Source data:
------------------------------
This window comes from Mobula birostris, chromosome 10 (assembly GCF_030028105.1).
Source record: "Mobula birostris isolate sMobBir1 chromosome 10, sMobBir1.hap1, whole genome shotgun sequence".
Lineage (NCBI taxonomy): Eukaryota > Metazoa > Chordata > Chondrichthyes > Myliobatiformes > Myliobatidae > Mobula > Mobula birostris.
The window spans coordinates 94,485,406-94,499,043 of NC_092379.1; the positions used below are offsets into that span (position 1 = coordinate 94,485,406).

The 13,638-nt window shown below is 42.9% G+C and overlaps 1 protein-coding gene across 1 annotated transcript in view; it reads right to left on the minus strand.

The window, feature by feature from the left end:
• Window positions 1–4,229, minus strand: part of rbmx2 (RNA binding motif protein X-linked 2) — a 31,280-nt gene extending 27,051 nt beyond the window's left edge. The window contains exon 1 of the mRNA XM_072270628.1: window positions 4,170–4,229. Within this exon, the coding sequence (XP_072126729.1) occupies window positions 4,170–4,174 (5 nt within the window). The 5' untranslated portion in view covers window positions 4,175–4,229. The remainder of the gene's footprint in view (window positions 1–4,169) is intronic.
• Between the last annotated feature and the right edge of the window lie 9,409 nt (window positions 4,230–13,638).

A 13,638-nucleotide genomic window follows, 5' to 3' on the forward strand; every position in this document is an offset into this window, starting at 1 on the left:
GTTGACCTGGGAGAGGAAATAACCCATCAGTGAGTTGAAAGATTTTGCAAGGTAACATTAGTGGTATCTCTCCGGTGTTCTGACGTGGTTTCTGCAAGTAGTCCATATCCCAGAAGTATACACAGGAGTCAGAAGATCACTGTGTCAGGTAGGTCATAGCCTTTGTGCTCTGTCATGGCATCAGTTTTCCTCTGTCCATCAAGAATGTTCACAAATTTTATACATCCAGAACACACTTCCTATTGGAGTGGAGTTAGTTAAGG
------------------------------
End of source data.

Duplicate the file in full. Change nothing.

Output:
This window comes from Mobula birostris, chromosome 10 (assembly GCF_030028105.1).
Source record: "Mobula birostris isolate sMobBir1 chromosome 10, sMobBir1.hap1, whole genome shotgun sequence".
Lineage (NCBI taxonomy): Eukaryota > Metazoa > Chordata > Chondrichthyes > Myliobatiformes > Myliobatidae > Mobula > Mobula birostris.
The window spans coordinates 94,485,406-94,499,043 of NC_092379.1; the positions used below are offsets into that span (position 1 = coordinate 94,485,406).

The 13,638-nt window shown below is 42.9% G+C and overlaps 1 protein-coding gene across 1 annotated transcript in view; it reads right to left on the minus strand.

The window, feature by feature from the left end:
• Window positions 1–4,229, minus strand: part of rbmx2 (RNA binding motif protein X-linked 2) — a 31,280-nt gene extending 27,051 nt beyond the window's left edge. The window contains exon 1 of the mRNA XM_072270628.1: window positions 4,170–4,229. Within this exon, the coding sequence (XP_072126729.1) occupies window positions 4,170–4,174 (5 nt within the window). The 5' untranslated portion in view covers window positions 4,175–4,229. The remainder of the gene's footprint in view (window positions 1–4,169) is intronic.
• Between the last annotated feature and the right edge of the window lie 9,409 nt (window positions 4,230–13,638).

A 13,638-nucleotide genomic window follows, 5' to 3' on the forward strand; every position in this document is an offset into this window, starting at 1 on the left:
GTTGACCTGGGAGAGGAAATAACCCATCAGTGAGTTGAAAGATTTTGCAAGGTAACATTAGTGGTATCTCTCCGGTGTTCTGACGTGGTTTCTGCAAGTAGTCCATATCCCAGAAGTATACACAGGAGTCAGAAGATCACTGTGTCAGGTAGGTCATAGCCTTTGTGCTCTGTCATGGCATCAGTTTTCCTCTGTCCATCAAGAATGTTCACAAATTTTATACATCCAGAACACACTTCCTATTGGAGTGGAGTTAGTTAAGG